Thursday, 7 June 2018

Politics, Virtue, and Beauty

I am a firm believer in the inseparability of politics and ethics from aesthetics. Virtue and virtuous living are also a matter of living beautifully, for the good and the beautiful are convertible, even if they are different aspects of the same reality. Indeed, one of the many crises of modernity is that politics has been separated from ethics: we no longer look for virtuous men, in choosing those men who will be our leaders, but for clever and cunning men, or perhaps merely assertive and aggressive men, regardless of their virtue. Our politicians glory in their vileness. But another and less noticed aspect of this crisis is that both politics and ethics have been divorced from aesthetics - virtue itself has been divorced from beauty. I believe that this actually corrupts virtue itself, and makes it into a parody of itself. 

What do I mean by this? Everywhere one looks, on the modern political battleground, there is no concern for culture. On the side of the "liberals," culture is an appendage, perhaps a pleasantry to be enjoyed, though not really understood, by the elite who have time for such frivolities, but hardly anything that is substantially relevant to the politics and ideologies to which they are primarily committed. On the side of the "conservatives," concern for finer culture is practically non-existent now; the meaning of conservatism has strangely morphed from the preservation of culture to the defense of "free speech" and a blunt resistance to liberal bullying. The political battles themselves, as has become painfully evident in recent years, have quickly devolved into an ugly contest of vile persons against each other: no longer do the guardians care for virtue, wisdom, or the visible form of these things, which is beauty. Plato would be appalled by such a politics.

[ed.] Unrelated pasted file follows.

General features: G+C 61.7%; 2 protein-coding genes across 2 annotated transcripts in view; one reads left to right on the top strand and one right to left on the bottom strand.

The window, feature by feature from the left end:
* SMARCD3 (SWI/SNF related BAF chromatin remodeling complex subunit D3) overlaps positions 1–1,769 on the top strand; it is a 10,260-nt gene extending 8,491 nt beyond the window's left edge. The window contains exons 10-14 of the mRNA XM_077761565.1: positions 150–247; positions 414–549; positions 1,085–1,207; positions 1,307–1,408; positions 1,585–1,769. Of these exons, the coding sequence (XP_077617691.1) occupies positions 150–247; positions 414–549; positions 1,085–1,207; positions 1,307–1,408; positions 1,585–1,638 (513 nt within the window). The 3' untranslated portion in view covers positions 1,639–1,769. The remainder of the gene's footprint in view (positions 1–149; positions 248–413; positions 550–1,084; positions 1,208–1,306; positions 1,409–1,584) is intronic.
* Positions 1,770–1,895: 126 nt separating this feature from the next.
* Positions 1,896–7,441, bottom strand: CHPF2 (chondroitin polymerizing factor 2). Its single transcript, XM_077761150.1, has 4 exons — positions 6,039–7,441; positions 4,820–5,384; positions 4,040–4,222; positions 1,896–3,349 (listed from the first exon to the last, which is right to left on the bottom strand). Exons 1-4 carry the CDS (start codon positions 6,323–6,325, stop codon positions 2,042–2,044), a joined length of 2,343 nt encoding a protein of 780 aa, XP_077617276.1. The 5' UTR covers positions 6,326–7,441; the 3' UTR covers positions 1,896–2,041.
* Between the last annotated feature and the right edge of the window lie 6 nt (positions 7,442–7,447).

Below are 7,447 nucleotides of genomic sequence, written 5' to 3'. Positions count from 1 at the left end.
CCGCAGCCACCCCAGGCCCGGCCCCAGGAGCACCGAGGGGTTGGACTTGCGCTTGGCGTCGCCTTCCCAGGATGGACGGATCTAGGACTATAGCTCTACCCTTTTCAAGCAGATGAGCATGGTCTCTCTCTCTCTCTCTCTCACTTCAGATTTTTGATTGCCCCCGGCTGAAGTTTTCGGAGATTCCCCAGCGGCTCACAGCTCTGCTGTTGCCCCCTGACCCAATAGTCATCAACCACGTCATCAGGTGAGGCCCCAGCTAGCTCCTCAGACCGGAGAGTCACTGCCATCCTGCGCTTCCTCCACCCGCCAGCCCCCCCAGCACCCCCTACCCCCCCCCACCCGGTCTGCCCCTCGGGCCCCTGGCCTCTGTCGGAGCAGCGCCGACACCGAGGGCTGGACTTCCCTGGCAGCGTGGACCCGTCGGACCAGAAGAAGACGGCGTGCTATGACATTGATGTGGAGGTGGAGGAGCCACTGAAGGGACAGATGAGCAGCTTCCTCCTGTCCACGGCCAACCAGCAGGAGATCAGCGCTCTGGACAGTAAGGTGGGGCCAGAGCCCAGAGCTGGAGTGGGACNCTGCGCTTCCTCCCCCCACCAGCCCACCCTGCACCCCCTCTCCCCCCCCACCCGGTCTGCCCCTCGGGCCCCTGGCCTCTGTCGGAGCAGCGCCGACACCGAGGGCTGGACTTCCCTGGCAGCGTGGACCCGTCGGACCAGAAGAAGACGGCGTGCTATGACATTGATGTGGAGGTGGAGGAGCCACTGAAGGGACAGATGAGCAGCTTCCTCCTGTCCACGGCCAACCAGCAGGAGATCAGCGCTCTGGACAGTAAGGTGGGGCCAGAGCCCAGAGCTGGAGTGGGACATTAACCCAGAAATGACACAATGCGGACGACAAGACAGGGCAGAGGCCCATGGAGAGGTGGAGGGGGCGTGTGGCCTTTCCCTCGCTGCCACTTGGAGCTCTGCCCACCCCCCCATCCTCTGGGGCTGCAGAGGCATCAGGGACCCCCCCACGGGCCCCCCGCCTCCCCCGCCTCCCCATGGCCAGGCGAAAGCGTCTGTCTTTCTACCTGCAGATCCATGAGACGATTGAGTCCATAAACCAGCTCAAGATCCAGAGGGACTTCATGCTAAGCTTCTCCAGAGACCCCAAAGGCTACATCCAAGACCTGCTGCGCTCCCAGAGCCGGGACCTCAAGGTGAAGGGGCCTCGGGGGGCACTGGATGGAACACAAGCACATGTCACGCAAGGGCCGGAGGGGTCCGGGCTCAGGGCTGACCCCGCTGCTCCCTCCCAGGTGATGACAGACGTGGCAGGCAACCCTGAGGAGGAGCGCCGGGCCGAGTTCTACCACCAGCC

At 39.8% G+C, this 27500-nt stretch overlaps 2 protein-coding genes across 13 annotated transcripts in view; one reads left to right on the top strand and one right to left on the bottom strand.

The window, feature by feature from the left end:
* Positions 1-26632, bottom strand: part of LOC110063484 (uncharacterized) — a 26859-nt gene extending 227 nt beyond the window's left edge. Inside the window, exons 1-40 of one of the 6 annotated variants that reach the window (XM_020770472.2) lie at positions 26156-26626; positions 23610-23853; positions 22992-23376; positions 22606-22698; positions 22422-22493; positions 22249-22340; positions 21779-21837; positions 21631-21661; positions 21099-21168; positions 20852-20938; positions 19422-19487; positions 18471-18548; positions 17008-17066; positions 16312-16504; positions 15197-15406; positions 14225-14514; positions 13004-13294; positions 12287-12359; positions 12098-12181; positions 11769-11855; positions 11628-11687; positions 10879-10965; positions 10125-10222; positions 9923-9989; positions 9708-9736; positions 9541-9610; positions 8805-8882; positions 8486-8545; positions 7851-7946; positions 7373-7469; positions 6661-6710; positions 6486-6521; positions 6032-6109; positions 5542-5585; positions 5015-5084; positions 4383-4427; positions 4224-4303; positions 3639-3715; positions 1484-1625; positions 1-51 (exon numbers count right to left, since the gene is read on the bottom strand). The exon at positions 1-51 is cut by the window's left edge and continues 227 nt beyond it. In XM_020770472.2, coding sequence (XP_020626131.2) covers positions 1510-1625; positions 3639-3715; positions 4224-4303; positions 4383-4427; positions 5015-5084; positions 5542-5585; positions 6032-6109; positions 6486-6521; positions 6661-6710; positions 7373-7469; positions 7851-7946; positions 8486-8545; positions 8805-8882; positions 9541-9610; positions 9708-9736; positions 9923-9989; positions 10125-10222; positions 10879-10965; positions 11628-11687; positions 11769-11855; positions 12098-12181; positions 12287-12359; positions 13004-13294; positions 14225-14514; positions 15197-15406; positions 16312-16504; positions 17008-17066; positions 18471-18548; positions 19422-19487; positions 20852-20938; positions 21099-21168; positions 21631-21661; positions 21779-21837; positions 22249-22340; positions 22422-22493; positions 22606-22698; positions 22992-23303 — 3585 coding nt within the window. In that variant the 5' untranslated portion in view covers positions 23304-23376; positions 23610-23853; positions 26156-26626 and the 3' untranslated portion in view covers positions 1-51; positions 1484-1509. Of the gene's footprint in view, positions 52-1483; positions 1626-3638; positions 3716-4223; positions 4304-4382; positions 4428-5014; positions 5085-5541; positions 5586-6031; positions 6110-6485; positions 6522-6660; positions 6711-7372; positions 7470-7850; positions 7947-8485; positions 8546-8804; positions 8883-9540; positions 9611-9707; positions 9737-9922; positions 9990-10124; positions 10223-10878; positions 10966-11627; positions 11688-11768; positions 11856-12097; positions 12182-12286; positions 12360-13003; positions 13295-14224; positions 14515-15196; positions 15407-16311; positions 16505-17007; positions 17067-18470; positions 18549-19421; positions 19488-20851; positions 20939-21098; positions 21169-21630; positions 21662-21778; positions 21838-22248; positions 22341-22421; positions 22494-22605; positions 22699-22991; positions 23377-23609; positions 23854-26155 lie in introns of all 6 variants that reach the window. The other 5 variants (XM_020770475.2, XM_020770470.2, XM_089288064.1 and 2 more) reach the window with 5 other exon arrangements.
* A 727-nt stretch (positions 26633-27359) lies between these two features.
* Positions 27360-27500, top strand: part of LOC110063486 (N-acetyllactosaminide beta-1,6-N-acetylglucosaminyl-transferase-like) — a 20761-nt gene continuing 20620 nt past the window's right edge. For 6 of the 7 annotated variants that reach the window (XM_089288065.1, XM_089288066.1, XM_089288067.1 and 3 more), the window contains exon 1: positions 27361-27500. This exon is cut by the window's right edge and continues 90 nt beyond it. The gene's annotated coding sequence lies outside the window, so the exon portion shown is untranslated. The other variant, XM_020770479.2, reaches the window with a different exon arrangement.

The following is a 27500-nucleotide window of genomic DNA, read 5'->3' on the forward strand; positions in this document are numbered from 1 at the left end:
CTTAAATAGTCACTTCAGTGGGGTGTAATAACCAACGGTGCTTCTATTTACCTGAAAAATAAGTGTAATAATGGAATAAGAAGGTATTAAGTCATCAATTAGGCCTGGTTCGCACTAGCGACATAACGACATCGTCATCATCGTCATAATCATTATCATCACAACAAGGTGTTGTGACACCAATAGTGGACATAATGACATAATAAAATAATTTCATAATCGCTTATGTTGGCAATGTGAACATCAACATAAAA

Many will accuse me and my concern for beauty of mere sentimental superficiality: I seem to care not for substance, but merely for image, the external and transitory surface beneath which lies all that really matters. How does one respond to such an accusation? I can only respond that such persons have lost all sense of the integral unity of the fabric of reality. What is political order itself, but a ray of beauty manifested as the pleasing harmony of persons, societies, and institutions? What, indeed, is virtue itself but a form of beauty inhering in the person? What is physical beauty - which these puritans would dismiss as superficial and irrelevant - but another instance of the same perfection, a sister of virtue and social harmony (peace)?

Being is said in many ways; also the Good is said in many ways. The perfection by which Being becomes Good thus manifests itself in all beings capable of goodness. The metaphysically-attuned soul will not attend only to one or two of these many senses of being; being himself about being (dasein) he is about the whole of being. Plato identifies the philosopher as he who loves the whole of wisdom - not some part of it, i.e. a particular art or science. Even ethics is only one part of wisdom; even politics is only one part, though an architectonic part. But to be architectonic, indeed, means that this one part is still relevant to and affected by all the other parts. A metaphysical soul will not be concerned only with metaphysical truths; he will also be concerned with physical truths, since these have a bearing on metaphysics itself. The philosophic soul is not concerned only with being, or only with the good, or only with the truth - he is concerned with all of these together. He is of course therefore concerned also for beauty.

Being is a plurivocal whole - it is a whole, and thus a unity, but a unity with many voices. Discard any of these voices, and one has neglected the whole. To say that everything is connected, and everything is relevant to everything, is to utter something so true that one falls quite short of the very truth expressed in such a saying. The man who sins against prudence, a virtue, since against harmony, a property of beauty, and indeed a perfection of being. Such a sinner has silenced one of the voices of being, namely prudence; but thinking he could do so and go unnoticed, he silenced also the voice of beauty and goodness. Harmony is a property of beauty, and virtue is a good. He has also offended the truth: for prudence is wisdom, and wisdom orders things according to logos, the intelligible truth of being.